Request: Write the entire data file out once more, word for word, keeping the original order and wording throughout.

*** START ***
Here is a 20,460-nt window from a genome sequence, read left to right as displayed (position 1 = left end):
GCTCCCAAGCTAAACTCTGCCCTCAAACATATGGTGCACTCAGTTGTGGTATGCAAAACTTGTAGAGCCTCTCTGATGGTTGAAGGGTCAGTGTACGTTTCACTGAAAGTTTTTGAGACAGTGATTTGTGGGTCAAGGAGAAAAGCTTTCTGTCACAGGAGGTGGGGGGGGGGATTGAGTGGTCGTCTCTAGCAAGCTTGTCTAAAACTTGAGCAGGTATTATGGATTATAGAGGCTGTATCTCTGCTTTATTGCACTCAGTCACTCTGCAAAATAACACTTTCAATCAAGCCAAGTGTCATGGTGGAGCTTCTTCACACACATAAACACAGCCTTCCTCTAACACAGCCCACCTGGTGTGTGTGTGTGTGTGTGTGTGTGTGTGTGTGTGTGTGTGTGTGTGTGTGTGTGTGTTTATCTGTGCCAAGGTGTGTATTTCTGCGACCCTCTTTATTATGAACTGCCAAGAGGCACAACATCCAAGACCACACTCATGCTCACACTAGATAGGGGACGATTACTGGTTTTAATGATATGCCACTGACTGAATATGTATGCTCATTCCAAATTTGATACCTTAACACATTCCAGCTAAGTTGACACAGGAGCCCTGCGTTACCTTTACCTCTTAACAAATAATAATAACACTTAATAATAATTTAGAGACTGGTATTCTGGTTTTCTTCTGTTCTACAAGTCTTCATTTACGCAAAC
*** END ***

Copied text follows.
Here is a 20,460-nt window from a genome sequence, read left to right as displayed (position 1 = left end):
GCTCCCAAGCTAAACTCTGCCCTCAAACATATGGTGCACTCAGTTGTGGTATGCAAAACTTGTAGAGCCTCTCTGATGGTTGAAGGGTCAGTGTACGTTTCACTGAAAGTTTTTGAGACAGTGATTTGTGGGTCAAGGAGAAAAGCTTTCTGTCACAGGAGGTGGGGGGGGGGATTGAGTGGTCGTCTCTAGCAAGCTTGTCTAAAACTTGAGCAGGTATTATGGATTATAGAGGCTGTATCTCTGCTTTATTGCACTCAGTCACTCTGCAAAATAACACTTTCAATCAAGCCAAGTGTCATGGTGGAGCTTCTTCACACACATAAACACAGCCTTCCTCTAACACAGCCCACCTGGTGTGTGTGTGTGTGTGTGTGTGTGTGTGTGTGTGTGTGTGTGTGTGTGTGTGTGTGTTTATCTGTGCCAAGGTGTGTATTTCTGCGACCCTCTTTATTATGAACTGCCAAGAGGCACAACATCCAAGACCACACTCATGCTCACACTAGATAGGGGACGATTACTGGTTTTAATGATATGCCACTGACTGAATATGTATGCTCATTCCAAATTTGATACCTTAACACATTCCAGCTAAGTTGACACAGGAGCCCTGCGTTACCTTTACCTCTTAACAAATAATAATAACACTTAATAATAATTTAGAGACTGGTATTCTGGTTTTCTTCTGTTCTACAAGTCTTCATTTACGCAAAC